THE Yes campaign must aim to deliver an improvement on a Union that does not work, writes Lesley Riddoch
Another weekend, another speech from a Prime Minister who says he plans to leave the independence referendum to Scots. So far, so ironic.
The regularity of these pronouncements suggests David Cameron has a penchant for the Sunday press, or no time during the week. Either way we learned yesterday that the PM thinks D-Day – on which a Scottish soldier piped British troops ashore in France – is proof of our successful shared history along with Dolly the Sheep, British Olympic success and the NHS.
In reality, of course, this tells us nothing new. The wooden predictability of Better Together speeches makes the Bible sound improvised. Positive contributions lean heavily on the unsubstantiated assertion that the UK is the most successful political union in history – a claim that could easily be demolished by Canada, Australia and the USA in their modern inceptions, even if these federations are not strictly speaking “unions”. Indeed, Britain was so unsuccessful as a model of political union, that its former colonies consciously and immediately dumped its top-down, centralised system of government.
In Germany, a union of powerful, tax-raising regions was imposed after the Second World War by the British to protect the world against another abuse of centralised power. Shame we didn’t take a dose of our own medicine. Today three of Britain’s four constituent nations have strong secessionist movements and the nearest ex-colony – the Republic of Ireland – has no plans to rejoin.
Meanwhile the NHS is doing so well south of the Border that a new political party has been set up to save it.
The National Health Action Party was founded in 2012 by English health professionals who believe the “coalition government’s Health & Social Care Bill will destroy the NHS as an effective, efficient health system fair to all citizens and patients.”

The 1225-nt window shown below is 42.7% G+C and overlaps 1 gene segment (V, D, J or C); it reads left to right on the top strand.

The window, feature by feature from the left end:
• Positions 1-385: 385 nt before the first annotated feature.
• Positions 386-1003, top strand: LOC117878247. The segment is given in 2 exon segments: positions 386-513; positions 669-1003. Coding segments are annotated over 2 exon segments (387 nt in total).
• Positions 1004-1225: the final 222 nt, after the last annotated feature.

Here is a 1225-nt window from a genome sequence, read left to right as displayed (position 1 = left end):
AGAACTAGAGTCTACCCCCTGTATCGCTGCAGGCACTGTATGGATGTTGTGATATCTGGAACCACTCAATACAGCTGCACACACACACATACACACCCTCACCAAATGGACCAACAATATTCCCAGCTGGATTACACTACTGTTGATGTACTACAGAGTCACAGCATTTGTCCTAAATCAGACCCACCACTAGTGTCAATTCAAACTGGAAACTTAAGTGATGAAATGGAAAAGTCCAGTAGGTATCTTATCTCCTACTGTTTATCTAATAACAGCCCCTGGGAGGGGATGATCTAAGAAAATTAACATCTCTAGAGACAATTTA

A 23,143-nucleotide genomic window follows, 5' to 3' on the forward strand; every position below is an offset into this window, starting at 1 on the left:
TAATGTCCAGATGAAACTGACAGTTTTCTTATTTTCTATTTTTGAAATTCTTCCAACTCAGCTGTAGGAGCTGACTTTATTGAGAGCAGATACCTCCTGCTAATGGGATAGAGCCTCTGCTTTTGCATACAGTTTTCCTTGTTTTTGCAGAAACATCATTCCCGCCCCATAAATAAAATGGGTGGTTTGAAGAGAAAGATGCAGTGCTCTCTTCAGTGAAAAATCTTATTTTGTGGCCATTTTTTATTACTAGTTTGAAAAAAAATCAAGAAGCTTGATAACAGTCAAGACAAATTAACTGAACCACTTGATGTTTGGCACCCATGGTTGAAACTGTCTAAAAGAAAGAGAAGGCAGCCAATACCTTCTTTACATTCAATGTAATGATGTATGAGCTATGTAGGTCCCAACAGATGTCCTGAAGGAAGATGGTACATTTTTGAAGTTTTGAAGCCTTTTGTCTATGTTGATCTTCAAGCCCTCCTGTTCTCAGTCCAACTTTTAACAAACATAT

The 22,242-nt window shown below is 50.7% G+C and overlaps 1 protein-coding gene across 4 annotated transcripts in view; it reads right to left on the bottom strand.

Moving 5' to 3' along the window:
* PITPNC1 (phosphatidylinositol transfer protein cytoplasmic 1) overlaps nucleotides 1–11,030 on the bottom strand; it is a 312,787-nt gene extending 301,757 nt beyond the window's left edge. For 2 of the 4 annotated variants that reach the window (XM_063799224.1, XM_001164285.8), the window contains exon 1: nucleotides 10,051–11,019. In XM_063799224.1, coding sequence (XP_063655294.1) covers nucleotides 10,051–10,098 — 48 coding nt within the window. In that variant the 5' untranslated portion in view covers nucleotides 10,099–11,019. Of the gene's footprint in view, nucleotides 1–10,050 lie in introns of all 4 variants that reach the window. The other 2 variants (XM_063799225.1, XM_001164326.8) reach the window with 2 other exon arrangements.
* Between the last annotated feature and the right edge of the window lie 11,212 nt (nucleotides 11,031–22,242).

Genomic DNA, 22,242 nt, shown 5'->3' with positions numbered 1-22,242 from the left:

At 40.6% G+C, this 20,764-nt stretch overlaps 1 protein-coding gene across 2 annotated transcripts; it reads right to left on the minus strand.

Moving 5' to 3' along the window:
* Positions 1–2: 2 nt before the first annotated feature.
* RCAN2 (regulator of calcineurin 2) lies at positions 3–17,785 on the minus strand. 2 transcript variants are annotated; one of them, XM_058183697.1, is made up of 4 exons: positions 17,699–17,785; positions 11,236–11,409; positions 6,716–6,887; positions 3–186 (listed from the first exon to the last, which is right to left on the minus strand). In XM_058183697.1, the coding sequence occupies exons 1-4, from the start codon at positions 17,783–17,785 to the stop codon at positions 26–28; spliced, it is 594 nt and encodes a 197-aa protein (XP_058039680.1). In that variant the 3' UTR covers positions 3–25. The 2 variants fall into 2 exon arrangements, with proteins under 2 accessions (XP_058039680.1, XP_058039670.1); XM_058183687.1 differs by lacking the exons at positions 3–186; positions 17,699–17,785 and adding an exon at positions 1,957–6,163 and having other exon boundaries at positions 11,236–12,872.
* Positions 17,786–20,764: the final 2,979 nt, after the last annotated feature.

Dolly the Sheep and recent Olympic success did indeed occur during Scotland’s time as a member of the UK – it ain’t been all bad. But away from these elite achievements, the average Briton is less fit, plays less sport and enjoys lower feelings of wellbeing than citizens in most small, independent northern neighbours. Dolly is also just the latest spectacular invention to benefit wider humanity and a small number of investors during Scotland’s time in the Union. But three centuries of steam engines, telephones, TV and anaesthetics have not transformed Scotland into the vibrant, prosperous place our inventiveness deserves. Can the UK tackle that?
Meanwhile, negative Better Together speeches now consist of three refrains on a loop. Scotland can’t have the pound, can’t join the EU and can’t become Nordic. All are unknowable right now – and the first two are simply not believed by a majority of Scots. But it’s true that proposed tax rates in Scotland can’t fund the high quality Nordic-style public services which are used by all citizens regardless of income. On the other hand it’s also true that Nordic societies have had a century’s headstart on Scots developing that most important prerequisite for higher public spending – the world’s highest levels of trust. Citizens believe their politicians will not use taxes to fund nuclear weapons systems, expensive illegal wars or vanity projects like the cut-price sale of state assets.